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Film & TV

Case Study: Prime Suspect

Helen Mirren

Lesson time 12:35 min

Close-up shots are an opportunity to show your character’s emotions and thoughts without putting words to them. Helen breaks down a scene from the first episode of Prime Suspect to illustrate.

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Helen Mirren
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When the TV series Prime Suspect came along for me, it was groundbreaking in many ways, although, in reality, in the real world, that particular ground of women trying to break glass ceilings in their various professions had-- it was at least, let's say, 10, 15 years out of date. In an interesting way, that was why the series gained such attention, because I think women of all professions heaved a sigh of relief because finally their struggle was there on the screen. [KNOCKING ON DOOR] Come in. Hello, Jane. This may not be the right time, sir, but under the circumstances, I'm not quite sure when would be the right time. I'm offering to take over the murder investigation. I don't have to tell you that I am qualified to handle this investigation, and that I have been waiting for-- well, I don't have to tell you how long. 18 months. And in that time, I've had to handle more paperwork than I did at Reading for my whole five years dealing with sex cases. I know DCI Sheffard was at a crucial stage of the investigation-- Inspector, I have to see his wife this afternoon. Don't expect me to make any decisions now. It's just not the right time. Well, when is the right time? Look, I'm the only officer of my rank who's continually overstepped, sidestepped, whatever. Just give me the chance to prove that I can-- You don't have to prove yourself to me. In this particular scene, I have to play, you know, the righteous politeness, and because you're in the system, you have to be obedient to the system, you can't make waves. But you want to, you know, make your case at the same time. So it was this sort of double-layered thing that was happening in the scene. And this, of course, is where the close-up is a wonderful thing. You know, because you can play the subtleties of thought, of intention, of emotion, whatever it is, in a close-up. And in that particular scene, I seem to remember a lot of it is in a wide two shot. And then suddenly, as she's realizing that she's failing in her attempt to take over this case, and she's having to deal with her anger, her disappointment, her resentment, and her thought of how am I going to get over this, I'm going to get over this in some way. Well that's not enough, Michael. I'm getting sick to death of this so-called Metropolitan Police survey being thrown at me. So all right, apparently 90% of the time the general public would prefer a male officer. But until one of us gets a chance to prove that that survey is a biased, outdated load of old bullshit-- A close friend, a man who I respected highly, died right there. And now, Inspector, is not the time to thrust your women's rights down my throat. I'll get back to you. And there, the close-up is fantastic, because without any words you can express all of those things. You have to think them, but you can express them. When I was doing Prime Suspect, a wonderful...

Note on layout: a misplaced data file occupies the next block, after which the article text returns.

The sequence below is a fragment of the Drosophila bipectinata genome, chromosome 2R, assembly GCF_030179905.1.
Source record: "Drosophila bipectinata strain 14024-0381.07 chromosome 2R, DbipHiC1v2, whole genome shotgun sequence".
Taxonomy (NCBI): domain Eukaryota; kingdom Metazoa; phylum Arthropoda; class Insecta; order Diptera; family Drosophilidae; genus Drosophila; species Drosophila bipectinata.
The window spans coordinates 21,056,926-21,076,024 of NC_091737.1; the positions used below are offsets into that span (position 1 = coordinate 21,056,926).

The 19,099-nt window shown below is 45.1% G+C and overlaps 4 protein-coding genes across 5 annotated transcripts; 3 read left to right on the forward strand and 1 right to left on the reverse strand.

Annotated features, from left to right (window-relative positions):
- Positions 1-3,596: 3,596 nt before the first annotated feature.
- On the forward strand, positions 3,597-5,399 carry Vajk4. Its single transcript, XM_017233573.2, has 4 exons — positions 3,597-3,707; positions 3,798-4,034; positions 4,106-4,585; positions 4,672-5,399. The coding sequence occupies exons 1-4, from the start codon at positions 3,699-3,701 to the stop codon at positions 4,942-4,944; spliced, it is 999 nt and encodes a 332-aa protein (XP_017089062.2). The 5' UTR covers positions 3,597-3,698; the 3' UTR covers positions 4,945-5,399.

Find freedom in your roles

In her first-ever online acting class, Academy Award-winning actress Helen Mirren shares the techniques she has learned through the course of her international career that has spanned stage, screen, and television. Her powerful and versatile performances have earned her numerous awards, including the Academy Award in 2007 for her performance in The Queen, a Tony Award in 2015 for her performance in The Audience, and four Emmy Awards.



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This honest effort shines with authenticity. Thank you, Helen Mirren.

I began this class during my audition process into the theatre schools of my region, and I have found it infinitely useful. It has given me a clear and inspiring idea of the field I am aiming to work in, and i truly hope that many others will, like me, benefit from Helen's sharing!

It is very helpful listen about all the experience that built Helen through her actress life. Lovely and generous way to share. Thanks!

Learned SO MUCH. Helen made the mystery of acting more understandable. Truly enjoyed her lessons.


Comments

A fellow student

I want to view "Prime Suspect" , which I have never seen, but her examples were well illustrated: close-up for subtleties. I guess the technology makes a difference in how one's voice level is taped. That's a learning process. Befriending the cameraman to see through the lens would be fun to learn more about another field. Glad to know that a pro like Helen Mirren doesn't always have her lines memorized perfectly. Remembering my lines is a real challenge for me. Appreciating the technical demands of another field and learning to respect and work with them improves the final product. First working on acting. Oy! now expanding to producing.